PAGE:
More than 20 students from a variety of schools submitted entries to the eighth annual Prolife Essay Contest. The junior division was open to students in grades 7-9 and the senior division involved students in grades 10-12.
In the senior contest, Margaret Duba and Carly Scheurer, both seniors, won first and second place respectively. In the junior competition, ninth-grader Kyla Koestner placed first and eighth-grader Evy Koops placed second.
Contestants had to write an essay explaining why they were personally prolife.
In an extremely well-written essay, Duba explained how her Catholic upbringing formed her prolife beliefs and how science and morality strengthened that philosophy.
“With the scientific knowledge that a new, unique life is formed at conception, and the understanding that no changes to that life’s DNA take place through pregnancy and birth,” she argued,” we know that the rights afforded to an infant should be the same as those given to a baby in any stage of development.”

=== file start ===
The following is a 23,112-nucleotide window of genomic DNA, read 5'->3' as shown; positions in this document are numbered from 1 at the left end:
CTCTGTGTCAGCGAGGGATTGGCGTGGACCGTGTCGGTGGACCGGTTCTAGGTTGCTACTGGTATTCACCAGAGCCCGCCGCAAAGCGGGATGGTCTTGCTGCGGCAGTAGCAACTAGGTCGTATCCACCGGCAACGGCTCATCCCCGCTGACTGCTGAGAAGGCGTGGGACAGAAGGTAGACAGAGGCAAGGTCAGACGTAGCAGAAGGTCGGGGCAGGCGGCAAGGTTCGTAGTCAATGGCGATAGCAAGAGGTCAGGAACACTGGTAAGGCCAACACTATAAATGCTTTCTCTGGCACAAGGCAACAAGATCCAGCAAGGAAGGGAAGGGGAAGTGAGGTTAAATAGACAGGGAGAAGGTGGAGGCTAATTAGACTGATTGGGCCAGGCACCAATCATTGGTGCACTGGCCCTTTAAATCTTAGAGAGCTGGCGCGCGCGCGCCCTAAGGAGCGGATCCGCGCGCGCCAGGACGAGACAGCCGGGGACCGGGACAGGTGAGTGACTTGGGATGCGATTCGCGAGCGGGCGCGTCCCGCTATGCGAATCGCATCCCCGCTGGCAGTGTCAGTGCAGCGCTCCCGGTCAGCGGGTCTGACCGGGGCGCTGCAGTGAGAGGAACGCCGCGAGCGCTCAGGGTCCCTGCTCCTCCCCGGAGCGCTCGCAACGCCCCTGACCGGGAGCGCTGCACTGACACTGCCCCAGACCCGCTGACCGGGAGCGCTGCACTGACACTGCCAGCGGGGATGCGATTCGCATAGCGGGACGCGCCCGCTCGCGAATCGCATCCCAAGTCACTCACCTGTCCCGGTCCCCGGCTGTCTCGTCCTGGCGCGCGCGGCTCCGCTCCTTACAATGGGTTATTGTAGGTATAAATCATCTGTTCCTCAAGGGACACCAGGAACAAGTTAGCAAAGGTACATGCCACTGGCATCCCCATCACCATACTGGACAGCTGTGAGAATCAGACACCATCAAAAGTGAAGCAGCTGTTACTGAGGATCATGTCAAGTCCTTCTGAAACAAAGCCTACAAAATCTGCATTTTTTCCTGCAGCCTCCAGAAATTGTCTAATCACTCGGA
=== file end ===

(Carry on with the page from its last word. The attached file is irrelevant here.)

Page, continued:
Koestner shared the story of a high school girl who was encouraged by her dance coach to abort her unborn child. With the help of a pregnancy care center, the young woman chose adoption for her child. “But it wasn’t easy,” Koestner revealed. “It felt as if everywhere she went she carried a scarlet letter. When anyone looked at her she hung her head.”
The loving option of adoption, however, allowed a childless couple to raise the baby and gave the young woman a chance to finish school, become a doctor, get married, and have six other children, the oldest of whom was the essay’s author.
The winners received monetary prizes and all essays received were submitted to the National Right to Life competition.